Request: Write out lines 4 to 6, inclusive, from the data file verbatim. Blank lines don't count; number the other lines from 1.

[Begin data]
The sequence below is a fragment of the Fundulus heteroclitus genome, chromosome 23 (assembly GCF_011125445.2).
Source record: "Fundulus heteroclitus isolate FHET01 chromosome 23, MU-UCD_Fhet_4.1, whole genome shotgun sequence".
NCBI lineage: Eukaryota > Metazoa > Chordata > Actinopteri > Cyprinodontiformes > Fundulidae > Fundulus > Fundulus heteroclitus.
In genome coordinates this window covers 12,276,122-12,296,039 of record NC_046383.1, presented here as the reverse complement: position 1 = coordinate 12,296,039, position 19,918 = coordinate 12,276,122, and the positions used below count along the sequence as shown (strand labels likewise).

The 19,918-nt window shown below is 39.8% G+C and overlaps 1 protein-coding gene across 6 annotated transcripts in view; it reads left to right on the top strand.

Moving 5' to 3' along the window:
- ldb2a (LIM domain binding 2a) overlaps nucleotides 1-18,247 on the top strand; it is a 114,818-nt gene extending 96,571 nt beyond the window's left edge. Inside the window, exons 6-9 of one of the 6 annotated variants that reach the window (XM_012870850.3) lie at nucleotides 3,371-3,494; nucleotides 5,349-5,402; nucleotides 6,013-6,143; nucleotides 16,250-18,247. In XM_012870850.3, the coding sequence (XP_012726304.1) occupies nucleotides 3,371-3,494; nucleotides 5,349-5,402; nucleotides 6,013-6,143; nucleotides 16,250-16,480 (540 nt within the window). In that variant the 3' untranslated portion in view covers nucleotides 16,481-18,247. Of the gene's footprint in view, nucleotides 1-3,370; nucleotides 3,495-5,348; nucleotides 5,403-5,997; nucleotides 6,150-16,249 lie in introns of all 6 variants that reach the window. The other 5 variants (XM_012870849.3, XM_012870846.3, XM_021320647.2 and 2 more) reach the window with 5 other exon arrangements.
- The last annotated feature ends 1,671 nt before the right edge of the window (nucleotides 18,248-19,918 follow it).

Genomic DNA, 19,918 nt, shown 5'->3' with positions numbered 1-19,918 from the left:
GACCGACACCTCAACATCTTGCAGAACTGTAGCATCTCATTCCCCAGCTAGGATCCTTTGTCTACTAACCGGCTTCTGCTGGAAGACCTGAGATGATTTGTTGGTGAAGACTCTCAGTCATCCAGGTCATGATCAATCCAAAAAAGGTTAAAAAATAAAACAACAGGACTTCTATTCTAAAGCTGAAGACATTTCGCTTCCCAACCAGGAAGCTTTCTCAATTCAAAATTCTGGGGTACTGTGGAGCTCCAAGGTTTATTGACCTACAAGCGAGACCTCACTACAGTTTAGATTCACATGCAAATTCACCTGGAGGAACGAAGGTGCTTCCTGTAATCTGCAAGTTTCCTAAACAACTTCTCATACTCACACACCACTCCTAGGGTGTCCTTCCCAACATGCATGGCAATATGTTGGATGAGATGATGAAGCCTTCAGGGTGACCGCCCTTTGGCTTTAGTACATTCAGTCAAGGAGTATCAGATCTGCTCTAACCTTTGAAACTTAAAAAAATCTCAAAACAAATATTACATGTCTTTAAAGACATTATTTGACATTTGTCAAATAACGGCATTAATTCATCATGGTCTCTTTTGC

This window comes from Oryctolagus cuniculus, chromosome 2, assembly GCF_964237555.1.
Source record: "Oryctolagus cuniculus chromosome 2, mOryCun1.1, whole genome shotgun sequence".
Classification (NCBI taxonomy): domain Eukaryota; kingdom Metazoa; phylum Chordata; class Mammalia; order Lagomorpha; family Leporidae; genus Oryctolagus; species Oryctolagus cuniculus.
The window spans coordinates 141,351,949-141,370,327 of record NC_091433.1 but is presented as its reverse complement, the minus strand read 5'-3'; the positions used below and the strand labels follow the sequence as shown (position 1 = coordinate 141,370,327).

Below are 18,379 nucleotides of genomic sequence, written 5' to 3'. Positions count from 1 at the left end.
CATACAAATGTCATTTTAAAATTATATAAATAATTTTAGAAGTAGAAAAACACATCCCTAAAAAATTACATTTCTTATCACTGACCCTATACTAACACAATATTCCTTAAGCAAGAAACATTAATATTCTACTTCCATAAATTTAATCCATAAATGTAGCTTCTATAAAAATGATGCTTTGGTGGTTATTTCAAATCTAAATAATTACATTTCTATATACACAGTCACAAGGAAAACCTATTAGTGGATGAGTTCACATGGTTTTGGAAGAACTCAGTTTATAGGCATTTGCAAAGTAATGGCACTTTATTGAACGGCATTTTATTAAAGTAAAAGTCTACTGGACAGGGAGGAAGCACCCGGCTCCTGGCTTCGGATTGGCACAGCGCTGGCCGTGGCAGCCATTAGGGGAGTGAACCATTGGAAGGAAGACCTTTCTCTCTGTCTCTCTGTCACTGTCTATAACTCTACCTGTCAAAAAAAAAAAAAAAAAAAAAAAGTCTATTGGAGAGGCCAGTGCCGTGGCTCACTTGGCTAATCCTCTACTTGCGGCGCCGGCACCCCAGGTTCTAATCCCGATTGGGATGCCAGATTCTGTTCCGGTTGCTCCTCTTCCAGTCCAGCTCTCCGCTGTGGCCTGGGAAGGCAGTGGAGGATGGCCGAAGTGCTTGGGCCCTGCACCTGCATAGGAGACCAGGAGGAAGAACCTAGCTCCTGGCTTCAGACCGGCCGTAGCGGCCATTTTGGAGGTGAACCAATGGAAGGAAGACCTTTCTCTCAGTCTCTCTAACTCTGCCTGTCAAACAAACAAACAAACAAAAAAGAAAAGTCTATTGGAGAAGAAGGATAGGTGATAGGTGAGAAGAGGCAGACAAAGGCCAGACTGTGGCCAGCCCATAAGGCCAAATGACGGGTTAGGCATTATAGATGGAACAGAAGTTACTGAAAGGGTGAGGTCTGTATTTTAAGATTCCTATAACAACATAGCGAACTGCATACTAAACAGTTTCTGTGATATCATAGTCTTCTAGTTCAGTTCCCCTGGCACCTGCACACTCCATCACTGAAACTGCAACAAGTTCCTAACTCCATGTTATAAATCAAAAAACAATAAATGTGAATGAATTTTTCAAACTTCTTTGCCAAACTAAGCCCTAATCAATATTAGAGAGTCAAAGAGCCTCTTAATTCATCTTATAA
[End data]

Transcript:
In genome coordinates this window covers 12,276,122-12,296,039 of record NC_046383.1, presented here as the reverse complement: position 1 = coordinate 12,296,039, position 19,918 = coordinate 12,276,122, and the positions used below count along the sequence as shown (strand labels likewise).

The 19,918-nt window shown below is 39.8% G+C and overlaps 1 protein-coding gene across 6 annotated transcripts in view; it reads left to right on the top strand.

Moving 5' to 3' along the window: